Richard Freeman, a “Quiz Kid” of radio fame in the Forties, became ACBL’s youngest Life Master in the Fifties and by March 2000 had claimed 15 North American championships and two world championships.
Freeman graduated from high school at the age of 12 and enrolled at the University of Chicago, earning a bachelor’s degree in liberal arts by the age of 15. At the age of 21, he had earned another bachelor’s degree (in business administration) and a law degree from George Washington University in DC.
Freeman became the ACBL’s youngest Life Master in 1952 at the age of 18. In the mid-Fifties, he began directing and became legendary for his speed with a pencil in the days when games were posted and scored by hand.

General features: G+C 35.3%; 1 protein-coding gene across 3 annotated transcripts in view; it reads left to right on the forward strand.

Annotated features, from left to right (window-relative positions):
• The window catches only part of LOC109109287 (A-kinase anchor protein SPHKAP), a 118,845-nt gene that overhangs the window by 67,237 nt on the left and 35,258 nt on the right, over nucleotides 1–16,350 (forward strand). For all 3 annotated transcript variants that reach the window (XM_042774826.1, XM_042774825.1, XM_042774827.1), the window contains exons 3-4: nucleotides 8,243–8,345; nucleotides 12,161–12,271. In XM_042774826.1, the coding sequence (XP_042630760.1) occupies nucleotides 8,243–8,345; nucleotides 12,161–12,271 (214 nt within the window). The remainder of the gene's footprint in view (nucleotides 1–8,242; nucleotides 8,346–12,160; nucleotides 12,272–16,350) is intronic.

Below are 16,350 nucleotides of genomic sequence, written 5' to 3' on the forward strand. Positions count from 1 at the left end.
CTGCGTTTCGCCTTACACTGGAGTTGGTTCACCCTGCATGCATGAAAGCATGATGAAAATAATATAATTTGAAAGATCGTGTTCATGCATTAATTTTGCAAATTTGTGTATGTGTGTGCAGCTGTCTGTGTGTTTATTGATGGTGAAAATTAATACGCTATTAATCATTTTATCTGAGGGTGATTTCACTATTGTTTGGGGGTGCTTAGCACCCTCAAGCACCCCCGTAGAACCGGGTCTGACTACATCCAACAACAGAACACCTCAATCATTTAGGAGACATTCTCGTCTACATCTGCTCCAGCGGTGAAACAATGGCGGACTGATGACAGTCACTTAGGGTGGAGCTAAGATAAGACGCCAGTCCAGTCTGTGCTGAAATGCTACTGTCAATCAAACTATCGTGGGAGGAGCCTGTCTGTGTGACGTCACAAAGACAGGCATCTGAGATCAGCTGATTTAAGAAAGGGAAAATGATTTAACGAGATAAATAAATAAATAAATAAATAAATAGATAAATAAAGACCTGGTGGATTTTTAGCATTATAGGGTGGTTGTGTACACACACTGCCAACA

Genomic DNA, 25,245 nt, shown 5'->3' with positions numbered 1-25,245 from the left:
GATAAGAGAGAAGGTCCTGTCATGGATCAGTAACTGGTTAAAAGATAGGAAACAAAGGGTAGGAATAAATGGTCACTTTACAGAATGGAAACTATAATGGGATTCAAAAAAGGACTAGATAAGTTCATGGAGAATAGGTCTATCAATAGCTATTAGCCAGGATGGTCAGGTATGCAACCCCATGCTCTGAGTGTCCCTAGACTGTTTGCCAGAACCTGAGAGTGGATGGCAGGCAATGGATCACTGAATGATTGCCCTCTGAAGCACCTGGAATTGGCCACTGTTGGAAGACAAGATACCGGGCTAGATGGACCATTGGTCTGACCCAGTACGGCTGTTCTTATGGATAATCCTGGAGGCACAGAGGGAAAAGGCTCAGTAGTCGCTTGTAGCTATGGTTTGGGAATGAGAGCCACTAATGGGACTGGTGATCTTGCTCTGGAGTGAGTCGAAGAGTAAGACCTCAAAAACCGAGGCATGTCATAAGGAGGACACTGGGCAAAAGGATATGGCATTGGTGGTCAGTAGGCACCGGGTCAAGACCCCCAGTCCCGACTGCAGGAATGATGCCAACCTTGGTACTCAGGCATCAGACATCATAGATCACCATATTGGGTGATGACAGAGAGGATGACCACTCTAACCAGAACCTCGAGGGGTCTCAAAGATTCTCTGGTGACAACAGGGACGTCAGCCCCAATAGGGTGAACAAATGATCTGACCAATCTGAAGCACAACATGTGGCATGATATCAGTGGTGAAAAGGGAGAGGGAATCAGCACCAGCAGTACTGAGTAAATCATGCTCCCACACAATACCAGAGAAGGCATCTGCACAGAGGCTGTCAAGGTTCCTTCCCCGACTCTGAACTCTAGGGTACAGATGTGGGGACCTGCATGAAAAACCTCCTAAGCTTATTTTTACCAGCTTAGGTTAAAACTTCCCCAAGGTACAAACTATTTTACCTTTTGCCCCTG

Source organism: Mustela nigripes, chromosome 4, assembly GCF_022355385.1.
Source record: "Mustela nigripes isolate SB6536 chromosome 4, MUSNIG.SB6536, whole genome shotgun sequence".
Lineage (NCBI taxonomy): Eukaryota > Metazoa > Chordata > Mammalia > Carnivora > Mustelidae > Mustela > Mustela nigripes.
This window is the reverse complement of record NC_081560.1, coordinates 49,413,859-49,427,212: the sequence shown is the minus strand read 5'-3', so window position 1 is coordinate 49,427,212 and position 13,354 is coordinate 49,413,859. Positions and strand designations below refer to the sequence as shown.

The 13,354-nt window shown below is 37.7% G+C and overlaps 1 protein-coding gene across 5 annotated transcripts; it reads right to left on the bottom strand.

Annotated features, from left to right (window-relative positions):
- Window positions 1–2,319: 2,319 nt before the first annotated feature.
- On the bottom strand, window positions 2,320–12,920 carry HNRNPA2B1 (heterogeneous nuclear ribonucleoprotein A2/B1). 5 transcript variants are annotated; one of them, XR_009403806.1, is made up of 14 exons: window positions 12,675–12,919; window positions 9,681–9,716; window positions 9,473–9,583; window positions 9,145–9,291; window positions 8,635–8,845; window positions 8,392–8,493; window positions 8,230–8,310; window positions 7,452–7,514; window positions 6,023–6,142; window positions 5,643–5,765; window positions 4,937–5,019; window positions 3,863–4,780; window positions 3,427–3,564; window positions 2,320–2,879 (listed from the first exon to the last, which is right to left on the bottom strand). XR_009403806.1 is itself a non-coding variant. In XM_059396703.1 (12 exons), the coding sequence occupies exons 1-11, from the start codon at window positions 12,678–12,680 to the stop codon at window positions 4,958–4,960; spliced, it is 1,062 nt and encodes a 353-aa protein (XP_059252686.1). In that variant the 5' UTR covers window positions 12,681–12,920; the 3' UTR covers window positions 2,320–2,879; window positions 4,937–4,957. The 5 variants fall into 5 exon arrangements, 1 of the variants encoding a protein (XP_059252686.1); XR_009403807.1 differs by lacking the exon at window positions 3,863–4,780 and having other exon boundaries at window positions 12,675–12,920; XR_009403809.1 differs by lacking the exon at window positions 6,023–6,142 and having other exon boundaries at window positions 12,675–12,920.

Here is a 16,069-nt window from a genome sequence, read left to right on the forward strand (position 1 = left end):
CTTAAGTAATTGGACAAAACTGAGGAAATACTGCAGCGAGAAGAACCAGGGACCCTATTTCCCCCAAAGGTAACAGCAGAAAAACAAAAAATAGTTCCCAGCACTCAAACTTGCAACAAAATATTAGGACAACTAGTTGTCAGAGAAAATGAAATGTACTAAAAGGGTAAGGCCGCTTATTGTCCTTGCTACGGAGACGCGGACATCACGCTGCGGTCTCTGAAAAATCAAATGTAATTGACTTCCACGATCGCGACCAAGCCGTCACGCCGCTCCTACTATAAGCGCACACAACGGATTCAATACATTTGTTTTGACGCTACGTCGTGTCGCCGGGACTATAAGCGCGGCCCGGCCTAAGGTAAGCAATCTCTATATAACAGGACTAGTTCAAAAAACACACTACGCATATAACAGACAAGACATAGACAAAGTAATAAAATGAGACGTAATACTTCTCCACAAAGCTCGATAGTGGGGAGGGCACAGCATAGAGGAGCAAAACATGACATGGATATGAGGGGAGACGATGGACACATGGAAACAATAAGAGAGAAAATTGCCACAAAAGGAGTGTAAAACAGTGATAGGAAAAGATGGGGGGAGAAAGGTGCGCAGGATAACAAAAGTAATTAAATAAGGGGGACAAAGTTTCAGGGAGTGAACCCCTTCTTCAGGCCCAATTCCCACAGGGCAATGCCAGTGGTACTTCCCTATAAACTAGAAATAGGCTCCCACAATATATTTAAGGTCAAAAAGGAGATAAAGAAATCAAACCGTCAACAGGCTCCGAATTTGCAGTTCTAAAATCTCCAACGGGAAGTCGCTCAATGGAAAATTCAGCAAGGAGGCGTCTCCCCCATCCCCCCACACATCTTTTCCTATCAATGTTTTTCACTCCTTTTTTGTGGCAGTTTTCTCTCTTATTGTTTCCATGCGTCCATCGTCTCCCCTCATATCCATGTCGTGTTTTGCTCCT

He won his first North American championship in 1955 — the Men’s (now Open) B-A-M Teams — playing with Edgar Kaplan, Norman Kay, Ralph Hirschberg and Al Roth.
Freeman is best known, however, for his partnership with Nick Nickell and for the success their team — Bob Hamman–Bobby Wolff, Paul Soloway, Jeff Meckstroth–Eric Rodwell — enjoyed for many years: the Spingold in 1993, 1994, 1995, 1996, 1998 and 1999; the Reisinger in 1993, 1994 and 1995; the Vanderbilt in 2000 and the Bermuda Bowl in 1995 and 2000.
Freeman said that he considered bridge to be more than a game, more than a sport — “it broadens your perspective.” He credited his wife, Louise, with teaching him how to win.